In July 2010, heavy rains flooded almost a fifth of Pakistan, killing more than 1,700 people and disrupting the lives of 20 million more. In June 2013, another set of monsoon rains hit Uttarakhand in northern India, flooding 12 of 13 districts in the state and killing at least 5,700. Both of these tragedies can be attributed to medium-intensity versions of a cyclone, a kind of storm known as a monsoon depression.
Monsoons are large weather patterns that occur during the summer season on a continental scale and that give rise to many storms of smaller size with varying strength. The most destructive of these synoptic scale storms are called tropical cyclones — typhoons and hurricanes — while the least destructive are termed monsoon lows. Mid-size storms are the monsoon depressions — they generate about as much rain as a cyclone would, but come with lower wind speeds. Dr. William Boos, a geology and geophysics professor at Yale, noted that the monsoon system in South Asia produces many of these monsoon depressions annually, which bring about a sixth of South Asia’s total rainfall each year. Needless to say, much of agriculture and economy in South Asia hinges on the consistency of monsoon depressions.
But recent studies show a 50 percent decrease in the occurrence of monsoon depressions over South Asia in the last 30 years, a phenomenon that could have a dramatic impact on more than a billion people. This trend seemed drastic, and some meteorologists even claimed that there have been no monsoon depressions in recent years. Then, this past year, Dr. Naftali Cohen, a post-doctoral fellow in Boos’s lab, found flaws in these scientists’ data. The conflicting data coming from Yale suggests that monsoon depressions are not on the decline, after all.
Most importantly, Cohen and Boos have exposed how little we really know about monsoon depressions and their recent patterns. Questions remain because these storms have not received adequate attention from the research community, which Cohen and Boos consider a disgrace. These storms have evaded widespread scientific study for years, despite the fact that their effects warrant a good amount more scientific exploration.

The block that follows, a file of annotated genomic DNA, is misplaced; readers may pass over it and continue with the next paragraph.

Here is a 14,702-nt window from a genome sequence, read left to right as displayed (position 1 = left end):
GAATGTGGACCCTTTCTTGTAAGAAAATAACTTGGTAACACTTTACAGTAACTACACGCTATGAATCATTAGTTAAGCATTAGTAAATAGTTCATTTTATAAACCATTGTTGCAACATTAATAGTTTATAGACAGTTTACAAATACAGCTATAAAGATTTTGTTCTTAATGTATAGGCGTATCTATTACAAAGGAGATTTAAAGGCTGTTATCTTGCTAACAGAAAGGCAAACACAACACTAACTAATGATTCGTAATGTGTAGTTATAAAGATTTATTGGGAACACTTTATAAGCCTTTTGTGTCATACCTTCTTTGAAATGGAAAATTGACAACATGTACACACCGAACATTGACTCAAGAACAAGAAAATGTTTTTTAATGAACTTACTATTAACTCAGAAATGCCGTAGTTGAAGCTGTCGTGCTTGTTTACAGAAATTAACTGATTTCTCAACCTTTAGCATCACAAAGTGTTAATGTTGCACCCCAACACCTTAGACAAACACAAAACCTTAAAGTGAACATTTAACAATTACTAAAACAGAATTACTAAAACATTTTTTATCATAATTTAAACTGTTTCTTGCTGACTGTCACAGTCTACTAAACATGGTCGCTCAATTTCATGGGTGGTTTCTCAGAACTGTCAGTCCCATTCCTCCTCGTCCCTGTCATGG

Evading records: history of monsoon depressions
The monsoon season involves a delicate balance of destruction and regeneration. With monsoons come large amounts of water that replenish huge swaths of tropical land, allowing agriculture to flourish. Storms that are too mild leave fields and paddies dry. Of course an overabundance of rainfall could be equally disastrous. In 1864, a tropical cyclone ravaged Calcutta, with floods and other elements of nature killing about 60,000 people. Just two years later, a relatively light monsoon season led to widespread famine.
To avoid such calamities, the British government established the India Meteorological Department (IMD) in 1875. Ever since, the IMD has been collecting data about the South Asian monsoon system, at first recording data by hand from telegrams of weather balloon observations, and more recently from sources like their own satellite system INSAT. For years, studies have been referencing the IMD dataset, one of the only observational sources of monsoon depression information in the world.
In the past decade or so, people have been pointing out patterns in the monsoon depression data from the IMD. More specifically, these studies noted that the IMD data showed a 50 percent decrease in monsoon depression frequency. In addition to this trend, the dataset revealed that 2002, 2010, and 2012 were the first years on record — in more than 100 years — to have no recorded monsoon depressions throughout the entire season. This downward trend is thought to be a potential consequence of global warming, adding to the complex issues associated with climate change.
Cohen and Boos explored the trend together using a special algorithm developed for previous research. By analyzing wind speed and pressure anomalies, Cohen and Boos scanned through years of collected data and made a count of monsoon depressions. Surprisingly, the counts revealed the occurrence of several monsoon depressions in 2002, 2010, and 2012, a finding that directly contradicted the IMD data. “We found at least eight,” Cohen affirmed. If the IMD dataset was missing these counts, then might it have missed monsoon depressions during other years, too?
To confirm their results, the Yale researchers looked at other tracking algorithms as well. One from New York University (NYU) Abu Dhabi, which relies only on pressure anomalies, also observed depressions in those three years. Neither the Yale dataset nor the NYU Abu Dhabi dataset reflected a significant decrease in the frequency of monsoon depressions, which suggests flaws in the IMD dataset. Cohen and Boos produced yet another dataset based on different criteria for describing a storm’s energy, and this dataset also agreed with the others: The IMD dataset was missing a significant number of monsoon depression counts.
Clouded data and clearing the storm